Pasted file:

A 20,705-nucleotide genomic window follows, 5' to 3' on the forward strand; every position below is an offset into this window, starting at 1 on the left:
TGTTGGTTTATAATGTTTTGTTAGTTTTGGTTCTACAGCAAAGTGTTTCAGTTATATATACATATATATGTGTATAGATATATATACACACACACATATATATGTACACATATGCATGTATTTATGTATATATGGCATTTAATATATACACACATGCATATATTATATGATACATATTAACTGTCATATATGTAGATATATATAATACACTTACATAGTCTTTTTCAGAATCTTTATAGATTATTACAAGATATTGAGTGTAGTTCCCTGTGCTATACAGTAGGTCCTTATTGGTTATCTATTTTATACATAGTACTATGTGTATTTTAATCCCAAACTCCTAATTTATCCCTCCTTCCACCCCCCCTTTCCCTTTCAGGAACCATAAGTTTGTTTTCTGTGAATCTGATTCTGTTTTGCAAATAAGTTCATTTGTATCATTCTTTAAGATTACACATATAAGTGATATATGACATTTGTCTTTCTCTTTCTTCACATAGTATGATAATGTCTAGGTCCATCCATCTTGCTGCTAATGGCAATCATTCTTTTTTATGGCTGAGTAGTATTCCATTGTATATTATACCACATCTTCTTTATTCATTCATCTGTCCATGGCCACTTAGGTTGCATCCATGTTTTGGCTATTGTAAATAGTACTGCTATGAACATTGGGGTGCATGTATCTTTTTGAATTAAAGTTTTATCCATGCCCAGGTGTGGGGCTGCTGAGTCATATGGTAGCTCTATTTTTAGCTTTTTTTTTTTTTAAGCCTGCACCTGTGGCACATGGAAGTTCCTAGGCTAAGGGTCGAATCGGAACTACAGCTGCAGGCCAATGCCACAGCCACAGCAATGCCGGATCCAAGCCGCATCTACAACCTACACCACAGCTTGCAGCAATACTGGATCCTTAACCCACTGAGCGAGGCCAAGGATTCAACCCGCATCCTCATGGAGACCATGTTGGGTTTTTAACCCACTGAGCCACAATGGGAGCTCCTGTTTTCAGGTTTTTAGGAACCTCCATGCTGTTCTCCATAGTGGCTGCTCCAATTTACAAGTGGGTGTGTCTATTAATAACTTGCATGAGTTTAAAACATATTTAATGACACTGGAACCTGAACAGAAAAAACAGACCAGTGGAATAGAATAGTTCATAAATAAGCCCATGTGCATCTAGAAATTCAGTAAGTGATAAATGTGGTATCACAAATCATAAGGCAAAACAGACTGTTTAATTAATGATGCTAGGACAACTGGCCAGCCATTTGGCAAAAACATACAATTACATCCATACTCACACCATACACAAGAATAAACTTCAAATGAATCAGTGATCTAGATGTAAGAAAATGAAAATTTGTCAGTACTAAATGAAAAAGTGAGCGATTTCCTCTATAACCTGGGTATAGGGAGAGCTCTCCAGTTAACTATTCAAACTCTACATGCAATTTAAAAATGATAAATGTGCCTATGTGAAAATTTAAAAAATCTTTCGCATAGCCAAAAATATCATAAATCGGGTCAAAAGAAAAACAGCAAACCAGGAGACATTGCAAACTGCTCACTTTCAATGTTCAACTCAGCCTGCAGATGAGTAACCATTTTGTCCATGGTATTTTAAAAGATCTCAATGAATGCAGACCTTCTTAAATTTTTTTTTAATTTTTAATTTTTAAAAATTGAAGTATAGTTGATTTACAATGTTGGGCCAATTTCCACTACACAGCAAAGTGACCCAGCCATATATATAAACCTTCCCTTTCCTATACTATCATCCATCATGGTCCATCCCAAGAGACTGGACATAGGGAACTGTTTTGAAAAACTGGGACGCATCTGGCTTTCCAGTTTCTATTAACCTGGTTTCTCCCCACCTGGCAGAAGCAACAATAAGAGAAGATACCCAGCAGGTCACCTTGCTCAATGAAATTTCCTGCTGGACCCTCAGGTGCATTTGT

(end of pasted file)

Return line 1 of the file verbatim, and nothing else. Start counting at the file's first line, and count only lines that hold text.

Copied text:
A 20,705-nucleotide genomic window follows, 5' to 3' on the forward strand; every position below is an offset into this window, starting at 1 on the left: